John Cox: "George, We shouldn't conflate contradiction with inconsistency. QM has a..." in Watching the Watchmen:...

John Cox: "Georgi, by and large I agree. Near the end of the discussion panel,..." in Watching the Watchmen:...

click titles to read articles

First Things First: The Physics of Causality
Why do we remember the past and not the future? Untangling the connections between cause and effect, choice, and entropy.

Can Time Be Saved From Physics?
Philosophers, physicists and neuroscientists discuss how our sense of time’s flow might arise through our interactions with external stimuli—despite suggestions from Einstein's relativity that our perception of the passage of time is an illusion.

A devilish new framework of thermodynamics that focuses on how we observe information could help illuminate our understanding of probability and rewrite quantum theory.

Gravity's Residue
An unusual approach to unifying the laws of physics could solve Hawking's black-hole information paradox—and its predicted gravitational "memory effect" could be picked up by LIGO.

Could Mind Forge the Universe?
Objective reality, and the laws of physics themselves, emerge from our observations, according to a new framework that turns what we think of as fundamental on its head.

January 24, 2020

CATEGORY: Show Me the Physics! Video Contest (2014) [back]
TOPIC: The Wonders of Physics - 25th Season Celebration by Julien Clinton Sprott [refresh]
Bookmark and Share
Login or create account to post reply or comment.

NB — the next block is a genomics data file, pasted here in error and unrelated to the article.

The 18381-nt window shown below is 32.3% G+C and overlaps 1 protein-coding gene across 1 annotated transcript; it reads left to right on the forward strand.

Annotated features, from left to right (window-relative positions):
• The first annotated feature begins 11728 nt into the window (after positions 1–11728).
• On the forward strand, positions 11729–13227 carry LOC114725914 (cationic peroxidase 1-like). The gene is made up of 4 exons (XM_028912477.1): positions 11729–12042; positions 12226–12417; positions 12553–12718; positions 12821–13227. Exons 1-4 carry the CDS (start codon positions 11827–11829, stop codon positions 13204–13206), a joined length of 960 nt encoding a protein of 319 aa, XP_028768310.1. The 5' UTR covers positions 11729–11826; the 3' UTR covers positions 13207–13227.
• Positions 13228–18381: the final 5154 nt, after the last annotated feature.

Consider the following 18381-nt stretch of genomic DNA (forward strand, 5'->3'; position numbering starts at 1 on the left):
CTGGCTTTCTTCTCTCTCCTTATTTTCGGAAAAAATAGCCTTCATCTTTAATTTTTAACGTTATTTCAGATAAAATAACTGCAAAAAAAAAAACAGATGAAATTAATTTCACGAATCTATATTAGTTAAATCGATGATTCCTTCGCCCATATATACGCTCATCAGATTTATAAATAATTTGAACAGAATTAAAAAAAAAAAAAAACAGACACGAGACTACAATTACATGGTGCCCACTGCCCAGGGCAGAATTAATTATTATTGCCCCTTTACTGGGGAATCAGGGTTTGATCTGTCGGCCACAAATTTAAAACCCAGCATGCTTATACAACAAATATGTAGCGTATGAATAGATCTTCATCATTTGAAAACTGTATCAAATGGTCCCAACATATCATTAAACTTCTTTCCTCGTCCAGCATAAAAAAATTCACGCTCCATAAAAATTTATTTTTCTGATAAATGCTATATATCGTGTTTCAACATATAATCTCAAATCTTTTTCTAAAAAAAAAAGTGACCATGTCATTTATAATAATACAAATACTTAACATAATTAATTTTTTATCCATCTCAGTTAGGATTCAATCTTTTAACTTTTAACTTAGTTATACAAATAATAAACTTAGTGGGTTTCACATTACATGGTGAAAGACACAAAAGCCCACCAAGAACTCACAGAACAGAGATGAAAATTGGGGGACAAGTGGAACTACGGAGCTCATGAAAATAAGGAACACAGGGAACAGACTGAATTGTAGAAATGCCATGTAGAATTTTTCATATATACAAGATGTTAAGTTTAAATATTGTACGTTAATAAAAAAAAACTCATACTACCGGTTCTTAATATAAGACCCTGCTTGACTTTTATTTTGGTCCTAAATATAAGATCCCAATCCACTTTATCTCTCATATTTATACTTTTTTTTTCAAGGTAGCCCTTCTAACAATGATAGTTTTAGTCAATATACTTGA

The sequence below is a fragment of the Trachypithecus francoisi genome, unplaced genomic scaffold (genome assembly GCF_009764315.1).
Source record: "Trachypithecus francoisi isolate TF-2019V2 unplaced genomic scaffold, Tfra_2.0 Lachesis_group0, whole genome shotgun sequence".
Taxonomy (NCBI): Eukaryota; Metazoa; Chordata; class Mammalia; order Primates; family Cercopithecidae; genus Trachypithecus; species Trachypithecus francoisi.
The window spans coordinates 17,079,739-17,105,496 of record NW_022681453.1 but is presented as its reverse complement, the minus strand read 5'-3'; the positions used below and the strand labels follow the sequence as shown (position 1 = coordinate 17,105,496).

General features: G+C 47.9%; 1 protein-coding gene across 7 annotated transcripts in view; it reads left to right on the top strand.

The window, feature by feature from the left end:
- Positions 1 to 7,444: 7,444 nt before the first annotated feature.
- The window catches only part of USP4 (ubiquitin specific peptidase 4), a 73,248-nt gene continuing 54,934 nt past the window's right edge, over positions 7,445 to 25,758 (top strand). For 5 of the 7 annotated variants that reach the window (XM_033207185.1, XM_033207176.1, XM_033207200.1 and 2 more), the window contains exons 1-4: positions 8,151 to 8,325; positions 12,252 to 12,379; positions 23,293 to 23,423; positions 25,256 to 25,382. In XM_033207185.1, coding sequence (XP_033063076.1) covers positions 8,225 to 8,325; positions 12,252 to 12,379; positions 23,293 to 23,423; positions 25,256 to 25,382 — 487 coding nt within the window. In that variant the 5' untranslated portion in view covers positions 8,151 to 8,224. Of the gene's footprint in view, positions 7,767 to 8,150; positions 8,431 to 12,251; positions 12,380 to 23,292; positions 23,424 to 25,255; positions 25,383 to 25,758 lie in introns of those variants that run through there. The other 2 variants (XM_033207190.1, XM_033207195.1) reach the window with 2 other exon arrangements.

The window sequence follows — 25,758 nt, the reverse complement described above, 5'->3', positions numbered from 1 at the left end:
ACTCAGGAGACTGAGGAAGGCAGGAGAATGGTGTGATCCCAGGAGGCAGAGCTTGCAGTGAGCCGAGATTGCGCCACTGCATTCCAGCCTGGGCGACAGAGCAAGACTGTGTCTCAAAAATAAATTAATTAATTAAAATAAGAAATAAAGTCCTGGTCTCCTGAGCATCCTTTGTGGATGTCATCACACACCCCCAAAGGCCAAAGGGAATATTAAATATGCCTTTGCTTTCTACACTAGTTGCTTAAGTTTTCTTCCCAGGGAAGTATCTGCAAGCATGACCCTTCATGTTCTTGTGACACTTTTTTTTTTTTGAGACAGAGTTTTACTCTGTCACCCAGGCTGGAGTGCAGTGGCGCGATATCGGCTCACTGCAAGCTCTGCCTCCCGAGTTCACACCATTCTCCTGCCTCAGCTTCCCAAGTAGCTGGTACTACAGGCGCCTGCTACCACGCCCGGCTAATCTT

Julien Clinton Sprott wrote on Aug. 22, 2014 @ 17:46 GMT
Video Image

Video URL

Video Description

To celebrate the 25th season of The Wonders of Physics, Prof. Sprott and his assistants procure a time machine and attempt to bring back Prof. Sprott from his first show in 1984, but the time machine keeps malfunctioning and producing various scientists from the past including The Mad Scientist from the Tonight Show with Jay Leno and Prof. Sprott as a teenager and as a very old man.

Video Creator Bio

Julien Clinton Sprott, born September 16, 1942 in Memphis, Tennessee, received his B.S. in physics from the Massachusetts Institute of Technology in 1964 and his Ph.D. in physics from the University of Wisconsin in 1969. He worked at the Oak Ridge National Laboratory for several years before returning to the University of Wisconsin to join the physics faculty in 1973. In 2008, he became an Emeritus Professor of Physics.

Bookmark and Share

Member Marc Séguin wrote on Aug. 30, 2014 @ 21:20 GMT